Skip to comments.Hundreds leave pioneering Fla. megachurch
Posted on 10/01/2009 9:30:54 PM PDT by Tai_Chung
MIAMI Hundreds of congregants have left a pioneering megachurch in Florida to form their own congregation because they were unhappy with leadership at the church that's seen as a bedrock of the religious right. The action by the unhappy members at Coral Ridge Presbyterian Church was the culmination of a feud between loyalists to an evangelical luminary, the Rev. D. James Kennedy, and his replacement as pastor, the Rev. Tullian Tchividjian, a grandson of the Rev. Billy Graham.
(Excerpt) Read more at news.yahoo.com ...
another day, another protestant non-denomination.
You will find the most telling in the last two paragraphs.
church splitting is inter mural sports in evangelical circles
they can’t pronounce his name and, embarrassed, would rather leave than learn?
The Roman Catholic church has has split tons of times. Some of the biggest splits involved Eastern Orthodox, Western Orthodox, and Lutherans.
Just ‘cause you keep the name “Roman Catholic” doesn’t mean you didn’t split! Coral Ridge is keeping the name “Coral Ridge,” too.
According to the article, spiky hair, a tan and sometimes a scruffy beard.
Kennedy was robed, starched and pedantic.
IOW, Tullian is what Billy would have been today, if he were a late 20’s evangelist on the scene, a la 1949.
Well I miss Dr. D. James Kennedy’s messages. He was great at connecting the current issues and problems of modern society to Biblical references and his knowledge of history was excellent too.
The tendency toward schism in the Church goes back to apostolic times. Still we can claims to have a continuous organization link to those times. But the splits in the Protestant churches are continuous.
“The tendency toward schism in the Church goes back to apostolic times. Still we can claims to have a continuous organization link to those times. But the splits in the Protestant churches are continuous.”
I understand that that is your perspective, and I mean no insult. However, be aware that protestants believe that, to one degree or another, the RC church abandoned biblical teachings and so the Protestants are the one continuous church, the remnant, if you will.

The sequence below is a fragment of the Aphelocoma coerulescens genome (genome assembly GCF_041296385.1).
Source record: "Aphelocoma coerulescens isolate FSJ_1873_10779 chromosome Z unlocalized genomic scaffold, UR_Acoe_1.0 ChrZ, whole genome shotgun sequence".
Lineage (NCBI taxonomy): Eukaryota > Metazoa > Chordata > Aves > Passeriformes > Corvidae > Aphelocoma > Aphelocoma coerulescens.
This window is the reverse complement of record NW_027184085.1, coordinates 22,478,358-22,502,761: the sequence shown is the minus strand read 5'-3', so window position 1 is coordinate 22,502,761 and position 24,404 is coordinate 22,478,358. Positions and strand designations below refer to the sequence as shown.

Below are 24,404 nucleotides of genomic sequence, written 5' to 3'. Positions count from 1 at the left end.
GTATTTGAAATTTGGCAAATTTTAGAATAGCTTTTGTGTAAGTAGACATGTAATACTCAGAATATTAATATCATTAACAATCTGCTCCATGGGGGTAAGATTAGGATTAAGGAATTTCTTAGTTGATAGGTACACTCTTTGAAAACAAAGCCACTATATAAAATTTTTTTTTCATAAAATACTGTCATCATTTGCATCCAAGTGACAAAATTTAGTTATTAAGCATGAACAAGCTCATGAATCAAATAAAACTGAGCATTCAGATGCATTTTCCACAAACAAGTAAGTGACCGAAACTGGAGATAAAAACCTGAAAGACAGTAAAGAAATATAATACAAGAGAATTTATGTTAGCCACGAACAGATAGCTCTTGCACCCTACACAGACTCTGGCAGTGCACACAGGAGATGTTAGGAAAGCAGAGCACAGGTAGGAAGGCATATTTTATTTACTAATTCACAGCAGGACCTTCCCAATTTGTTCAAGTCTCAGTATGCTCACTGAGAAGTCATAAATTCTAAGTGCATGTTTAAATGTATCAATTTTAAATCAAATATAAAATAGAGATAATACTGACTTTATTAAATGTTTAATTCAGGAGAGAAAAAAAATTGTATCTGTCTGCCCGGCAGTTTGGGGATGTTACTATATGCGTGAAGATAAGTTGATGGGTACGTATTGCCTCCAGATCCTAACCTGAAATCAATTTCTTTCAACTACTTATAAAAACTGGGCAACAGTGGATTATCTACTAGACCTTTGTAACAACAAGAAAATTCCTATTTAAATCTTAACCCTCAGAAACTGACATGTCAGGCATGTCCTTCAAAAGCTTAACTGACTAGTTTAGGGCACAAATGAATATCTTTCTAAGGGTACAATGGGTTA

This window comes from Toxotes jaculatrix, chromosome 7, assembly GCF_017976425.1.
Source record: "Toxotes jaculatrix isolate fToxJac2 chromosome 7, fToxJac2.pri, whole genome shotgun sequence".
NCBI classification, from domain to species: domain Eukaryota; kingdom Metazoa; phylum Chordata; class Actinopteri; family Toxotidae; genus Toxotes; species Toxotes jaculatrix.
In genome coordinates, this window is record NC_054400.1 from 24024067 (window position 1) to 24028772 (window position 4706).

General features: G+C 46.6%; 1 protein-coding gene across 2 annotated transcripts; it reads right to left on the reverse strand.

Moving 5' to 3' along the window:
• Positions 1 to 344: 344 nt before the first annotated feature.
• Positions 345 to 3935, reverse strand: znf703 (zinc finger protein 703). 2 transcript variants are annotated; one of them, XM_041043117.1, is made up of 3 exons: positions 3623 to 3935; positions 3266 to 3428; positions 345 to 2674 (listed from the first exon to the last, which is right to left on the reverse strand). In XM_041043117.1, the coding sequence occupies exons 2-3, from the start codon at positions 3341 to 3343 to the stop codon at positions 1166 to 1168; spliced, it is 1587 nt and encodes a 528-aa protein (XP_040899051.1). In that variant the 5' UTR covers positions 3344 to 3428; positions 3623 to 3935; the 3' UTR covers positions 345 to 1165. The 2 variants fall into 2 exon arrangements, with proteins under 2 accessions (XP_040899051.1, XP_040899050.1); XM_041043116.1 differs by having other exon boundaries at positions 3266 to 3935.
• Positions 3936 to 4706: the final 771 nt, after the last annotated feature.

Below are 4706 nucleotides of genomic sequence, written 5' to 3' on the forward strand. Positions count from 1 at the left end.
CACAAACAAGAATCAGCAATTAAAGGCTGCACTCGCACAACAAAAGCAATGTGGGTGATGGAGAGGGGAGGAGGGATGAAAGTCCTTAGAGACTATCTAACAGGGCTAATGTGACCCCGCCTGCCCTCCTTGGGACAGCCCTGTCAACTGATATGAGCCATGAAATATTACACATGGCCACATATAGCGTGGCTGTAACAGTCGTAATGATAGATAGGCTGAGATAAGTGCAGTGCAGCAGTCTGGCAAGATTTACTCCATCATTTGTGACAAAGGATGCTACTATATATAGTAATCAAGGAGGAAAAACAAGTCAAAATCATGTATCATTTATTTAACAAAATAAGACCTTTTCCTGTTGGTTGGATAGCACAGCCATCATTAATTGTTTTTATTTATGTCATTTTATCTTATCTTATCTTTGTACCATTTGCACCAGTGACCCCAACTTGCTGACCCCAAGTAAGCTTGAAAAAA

I don’t mean to start an argument over this doctrine or that in this thread; merely to point out that there is another perspective on schism.
Certainly schism does go back to apostolic times. The church was already dividing before the epistles were written, what did Paul say, some were saying “I am of Paul” and “I am of Apollos” and “I am of Jesus?” The tone of his letter seems to display some measure of disgust, something like, “I thank God I baptized none of you!”
(goes off to get Concordance and Bible)
Oh well, you inspired me to get out my Bible, always a good thing, so here it is:
“For it has been declared to me concerning you, my brethren, by those of Chloe’s household, that there are contentions among you. Now I say this, that each of you says, “I am of Paul,” or “I am of Apollos,” or “I am of Cephas,” or “I am of Christ.” Is Christ divided? Was Paul crucified for you? Or were you baptized in the name of Paul? I thank God that I baptized none of you except Crispus and Gaius. . .”
1 Co 1:11-14
I am simply pointing out that the Catholic church has maintained organizational integrity well enough to claim, for instance, allegiance to a line of popes extending to the First Century. The Reformers never agreed exactly what the true alternative to Catholicism, except that there ought to be one. The result has been an endemic sectarianism. Roman Catholicism has never been as unified as it sometimes pretended, but the organization integrity has been preserved.
“the Catholic church has maintained organizational integrity well enough to claim, for instance, allegiance to a line of popes extending to the First Century.”
“The Reformers never agreed exactly what the true alternative to Catholicism (should be), except that there ought to be one.”
I think that would depend on who you consider to be “The Reformers.”
I believe that the one true church consists of every true believer in Jesus. Ultimately of course only God knows who we are. He warns us that there are wolves in sheep’s clothing out there. So, we are supposed to listen to His voice (My sheep know my voice, etc.)
The Protestants would largely argue that His voice is being or has been ignored in certain areas within the RC church. The RCs of course point out their continuity.
I don’t think a division at Coral Ridge should be rejoiced over. I could sort of understand if several hundred left to join the RC church, because you view yourselves as the one true church. But Coral Ridge and the RC church have very similar values, particularly on issues of the day, despite some essential doctrinal differences.
I should stop myself, though, we probably all know the doctrinal differences between RCs and Protestants, and I didn’t mean to hijack the thread in order to debate them.